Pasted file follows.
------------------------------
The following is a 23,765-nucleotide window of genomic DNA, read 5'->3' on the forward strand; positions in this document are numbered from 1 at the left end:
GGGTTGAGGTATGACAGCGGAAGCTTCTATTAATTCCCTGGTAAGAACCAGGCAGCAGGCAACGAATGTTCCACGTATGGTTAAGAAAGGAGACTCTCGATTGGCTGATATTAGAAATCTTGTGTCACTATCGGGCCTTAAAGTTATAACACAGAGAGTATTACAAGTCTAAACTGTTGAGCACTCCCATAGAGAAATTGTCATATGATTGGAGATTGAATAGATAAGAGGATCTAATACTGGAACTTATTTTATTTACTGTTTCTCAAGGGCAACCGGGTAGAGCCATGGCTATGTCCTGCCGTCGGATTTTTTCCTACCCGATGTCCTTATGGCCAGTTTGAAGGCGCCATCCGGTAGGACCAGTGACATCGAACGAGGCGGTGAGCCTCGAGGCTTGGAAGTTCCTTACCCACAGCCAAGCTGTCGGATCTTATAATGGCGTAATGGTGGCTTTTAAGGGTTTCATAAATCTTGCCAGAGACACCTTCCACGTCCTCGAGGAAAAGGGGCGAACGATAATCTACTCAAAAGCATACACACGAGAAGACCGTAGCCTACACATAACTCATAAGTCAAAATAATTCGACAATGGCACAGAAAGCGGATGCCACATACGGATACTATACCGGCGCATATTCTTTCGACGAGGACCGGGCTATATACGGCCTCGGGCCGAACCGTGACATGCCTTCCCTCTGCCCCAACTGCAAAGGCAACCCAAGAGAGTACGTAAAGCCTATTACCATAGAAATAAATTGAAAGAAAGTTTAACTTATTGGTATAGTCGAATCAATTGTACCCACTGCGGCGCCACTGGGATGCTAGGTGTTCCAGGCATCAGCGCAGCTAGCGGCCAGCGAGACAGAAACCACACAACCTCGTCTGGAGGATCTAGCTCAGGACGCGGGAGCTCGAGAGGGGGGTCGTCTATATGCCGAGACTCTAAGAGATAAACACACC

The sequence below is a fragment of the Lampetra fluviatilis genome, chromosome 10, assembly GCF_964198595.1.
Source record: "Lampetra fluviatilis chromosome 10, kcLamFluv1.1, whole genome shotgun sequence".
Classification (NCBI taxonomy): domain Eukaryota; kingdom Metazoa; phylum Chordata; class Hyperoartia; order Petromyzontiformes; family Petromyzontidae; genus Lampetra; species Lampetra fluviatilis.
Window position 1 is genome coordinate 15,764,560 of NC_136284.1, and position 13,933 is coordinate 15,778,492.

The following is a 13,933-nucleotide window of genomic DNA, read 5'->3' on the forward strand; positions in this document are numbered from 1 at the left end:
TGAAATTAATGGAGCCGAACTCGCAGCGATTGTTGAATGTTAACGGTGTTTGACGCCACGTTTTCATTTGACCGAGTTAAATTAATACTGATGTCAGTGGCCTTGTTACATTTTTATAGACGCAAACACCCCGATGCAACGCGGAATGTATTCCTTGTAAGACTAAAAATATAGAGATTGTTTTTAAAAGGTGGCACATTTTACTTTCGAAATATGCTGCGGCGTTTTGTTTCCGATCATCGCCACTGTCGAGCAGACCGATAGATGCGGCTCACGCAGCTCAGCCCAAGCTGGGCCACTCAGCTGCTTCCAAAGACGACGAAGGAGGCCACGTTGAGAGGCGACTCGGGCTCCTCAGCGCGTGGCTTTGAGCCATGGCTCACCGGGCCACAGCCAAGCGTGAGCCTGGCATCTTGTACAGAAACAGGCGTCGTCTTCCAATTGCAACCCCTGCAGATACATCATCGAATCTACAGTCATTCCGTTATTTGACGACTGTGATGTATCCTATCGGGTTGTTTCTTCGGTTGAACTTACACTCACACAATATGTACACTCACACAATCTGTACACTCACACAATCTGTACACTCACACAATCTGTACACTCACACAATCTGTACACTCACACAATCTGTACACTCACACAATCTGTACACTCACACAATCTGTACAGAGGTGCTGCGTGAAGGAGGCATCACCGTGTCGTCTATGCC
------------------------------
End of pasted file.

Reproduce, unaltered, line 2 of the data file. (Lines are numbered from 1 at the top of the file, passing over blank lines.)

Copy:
GGGTTGAGGTATGACAGCGGAAGCTTCTATTAATTCCCTGGTAAGAACCAGGCAGCAGGCAACGAATGTTCCACGTATGGTTAAGAAAGGAGACTCTCGATTGGCTGATATTAGAAATCTTGTGTCACTATCGGGCCTTAAAGTTATAACACAGAGAGTATTACAAGTCTAAACTGTTGAGCACTCCCATAGAGAAATTGTCATATGATTGGAGATTGAATAGATAAGAGGATCTAATACTGGAACTTATTTTATTTACTGTTTCTCAAGGGCAACCGGGTAGAGCCATGGCTATGTCCTGCCGTCGGATTTTTTCCTACCCGATGTCCTTATGGCCAGTTTGAAGGCGCCATCCGGTAGGACCAGTGACATCGAACGAGGCGGTGAGCCTCGAGGCTTGGAAGTTCCTTACCCACAGCCAAGCTGTCGGATCTTATAATGGCGTAATGGTGGCTTTTAAGGGTTTCATAAATCTTGCCAGAGACACCTTCCACGTCCTCGAGGAAAAGGGGCGAACGATAATCTACTCAAAAGCATACACACGAGAAGACCGTAGCCTACACATAACTCATAAGTCAAAATAATTCGACAATGGCACAGAAAGCGGATGCCACATACGGATACTATACCGGCGCATATTCTTTCGACGAGGACCGGGCTATATACGGCCTCGGGCCGAACCGTGACATGCCTTCCCTCTGCCCCAACTGCAAAGGCAACCCAAGAGAGTACGTAAAGCCTATTACCATAGAAATAAATTGAAAGAAAGTTTAACTTATTGGTATAGTCGAATCAATTGTACCCACTGCGGCGCCACTGGGATGCTAGGTGTTCCAGGCATCAGCGCAGCTAGCGGCCAGCGAGACAGAAACCACACAACCTCGTCTGGAGGATCTAGCTCAGGACGCGGGAGCTCGAGAGGGGGGTCGTCTATATGCCGAGACTCTAAGAGATAAACACACC